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On . By CodimTh
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Eloquent Mutators and Accessors in Laravel

 

In Laravel, mutators and accessors allow you to alter data before it's saved to and fetched from a database. To be specific, the mutator allows you to alter data before it's saved to a database. On the other hand, the accessor allows you to alter data after it's fetched from a database.

In fact, the Laravel model is the central place where you can create mutator and accessor methods. And of course, it's nice to have all your modifications in a single place rather than scattered over different places.

 

Create Accessors and Mutators in a Model Class


As you're familiar with the basic concept of mutators and accessors now, we'll go ahead and develop a real-world example to demonstrate it.

I assume that you're aware of the Eloquent model in Laravel, and we'll use the Post model as a starting point of our example. If you haven't created the Post model yet, let's use the artisan command to create it.

php artisan make:model Post --migration

That should create a model file at app/Post.php as shown below.


<?php
 
namespace App;
 
use Illuminate\Database\Eloquent\Model;
 
class Post extends Model
{
    //
}

Let's replace the contents of that file with the following.


<?php
namespace App;
 
use Illuminate\Database\Eloquent\Model;
 
class Post extends Model
{
    /**
     * The attributes that should be mutated to dates.
     *
     * @var array
     */
    protected $dates = [
        'created_at',
        'updated_at',
        'published_at'
    ];
 
    /**
     * Get the post title.
     *
     * @param  string  $value
     * @return string
     */
    public function getNameAttribute($value)
    {
        return ucfirst($value);
    }
     
    /**
     * Set the post title.
     *
     * @param  string  $value
     * @return string
     */
    public function setNameAttribute($value)
    {
        $this->attributes['name'] = strtolower($value);
    }
}

As we've used the --migration option, it should also create an associated database migration. Just in case you are not aware, you can run the following command so that it actually creates a table in the database.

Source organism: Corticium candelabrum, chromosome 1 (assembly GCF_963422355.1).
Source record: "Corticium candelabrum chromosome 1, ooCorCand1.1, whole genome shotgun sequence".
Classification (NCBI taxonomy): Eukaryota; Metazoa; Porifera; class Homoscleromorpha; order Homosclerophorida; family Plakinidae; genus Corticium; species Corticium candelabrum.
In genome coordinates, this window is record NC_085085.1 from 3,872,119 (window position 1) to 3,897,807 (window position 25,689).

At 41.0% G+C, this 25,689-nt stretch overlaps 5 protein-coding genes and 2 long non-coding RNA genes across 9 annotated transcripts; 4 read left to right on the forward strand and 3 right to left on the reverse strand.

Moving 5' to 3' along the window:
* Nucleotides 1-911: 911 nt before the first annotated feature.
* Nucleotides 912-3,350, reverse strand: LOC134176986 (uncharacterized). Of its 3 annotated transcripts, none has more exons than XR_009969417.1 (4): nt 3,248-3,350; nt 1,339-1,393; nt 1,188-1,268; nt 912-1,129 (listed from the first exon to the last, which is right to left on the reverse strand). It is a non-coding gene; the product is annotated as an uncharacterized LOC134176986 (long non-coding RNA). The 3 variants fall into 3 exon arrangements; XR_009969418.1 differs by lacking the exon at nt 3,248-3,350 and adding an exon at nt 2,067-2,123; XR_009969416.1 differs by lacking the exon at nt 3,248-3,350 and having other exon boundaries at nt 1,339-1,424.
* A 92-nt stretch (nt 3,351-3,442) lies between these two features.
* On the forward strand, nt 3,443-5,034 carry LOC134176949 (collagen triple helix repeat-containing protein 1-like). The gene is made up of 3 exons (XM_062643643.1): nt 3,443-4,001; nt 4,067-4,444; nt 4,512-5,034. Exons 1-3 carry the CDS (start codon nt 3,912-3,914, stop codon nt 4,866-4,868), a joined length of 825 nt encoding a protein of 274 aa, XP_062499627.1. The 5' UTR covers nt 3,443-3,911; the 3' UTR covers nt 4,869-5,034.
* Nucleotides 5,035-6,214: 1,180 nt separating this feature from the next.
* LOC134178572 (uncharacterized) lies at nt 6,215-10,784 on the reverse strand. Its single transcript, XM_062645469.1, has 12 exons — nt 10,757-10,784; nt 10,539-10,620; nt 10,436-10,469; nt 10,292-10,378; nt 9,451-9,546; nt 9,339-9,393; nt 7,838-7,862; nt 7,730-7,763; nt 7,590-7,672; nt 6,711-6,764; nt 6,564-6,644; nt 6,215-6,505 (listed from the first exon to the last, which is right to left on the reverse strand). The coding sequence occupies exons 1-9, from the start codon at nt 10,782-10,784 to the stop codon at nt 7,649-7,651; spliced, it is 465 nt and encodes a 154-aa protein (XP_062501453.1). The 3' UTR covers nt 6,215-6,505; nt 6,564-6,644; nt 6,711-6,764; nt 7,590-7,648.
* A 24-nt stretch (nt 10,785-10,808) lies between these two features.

php artisan migrate


In order to run examples in this article, you need to create name and published_at columns in the post table. Anyway, we won't go into the details of the migration topic, as it's out of the scope of this article. So we'll get back to methods that we are interested in.

Firstly, let's go through the mutator method.


/**
  * Set the post title.
  *
  * @param  string  $value
  * @return string
  */
public function setNameAttribute($value)
{
    $this->attributes['name'] = strtolower($value);
}

 

As we discussed earlier, the mutators are used to alter data before it's saved to a database. As you can see, the syntax of the mutator method is set{attribute-name}Attribute. Of course, you need to replace {attribute-name} with an actual attribute name.

The setNameAttribute method is called before the value of the name attribute is saved in the database. To keep things simple, we've just used the strtolower function that converts the post title to lowercase before it's saved to the database.

In this way, you could create mutator methods on all columns of your table. Next, let's go through the accessor method.

If mutators are used to alter data before it's saved to a database, the accessor method is used to alter data after it's fetched from a database. The syntax of the accessor method is the same as that of the mutator except that it begins with the get keyword instead of the set keyword.

Let's go through the accessor method getNameAttribute.


/**
  * Get the post title.
  *
  * @param  string  $value
  * @return string
  */
public function getNameAttribute($value)
{
    return ucfirst($value);
}

 

The getNameAttribute method will be called after the value of the name attribute is fetched from the database. In our case, we've just used the ucfirst method to alter the post title.

And that's the way you are supposed to use accessors in your models. So far, we've just created mutator and accessor methods, and we'll test those in the upcoming section.

 

Date Mutators


In addition to the mutator we discussed earlier, the Eloquent model provides a couple of special mutators that allow you to alter data. For example, the Eloquent model in Laravel comes with a special $dates property that allows you to automatically convert the desired columns to a Carbon date instance.

In the beginning of this article, we created the Post model, and the following code was part of that class.


/**
 * The attributes that should be mutated to dates.
 *
 * @var array
 */
protected $dates = [
    'created_at',
    'updated_at',
    'published_at'
];


As you probably know, Laravel always creates two date-related fields, created_at and updated_at, with each database migration. And it converts those values to a Carbon date instance as well.

Let's assume that you have a couple of fields in a table that you would like to treat as date fields. In that case, you just need to add column names in the $dates array.

As you can see in the above code, we've added the published_at column in the $dates array, and it makes sure that the value of that column will be converted to a Carbon date instance.

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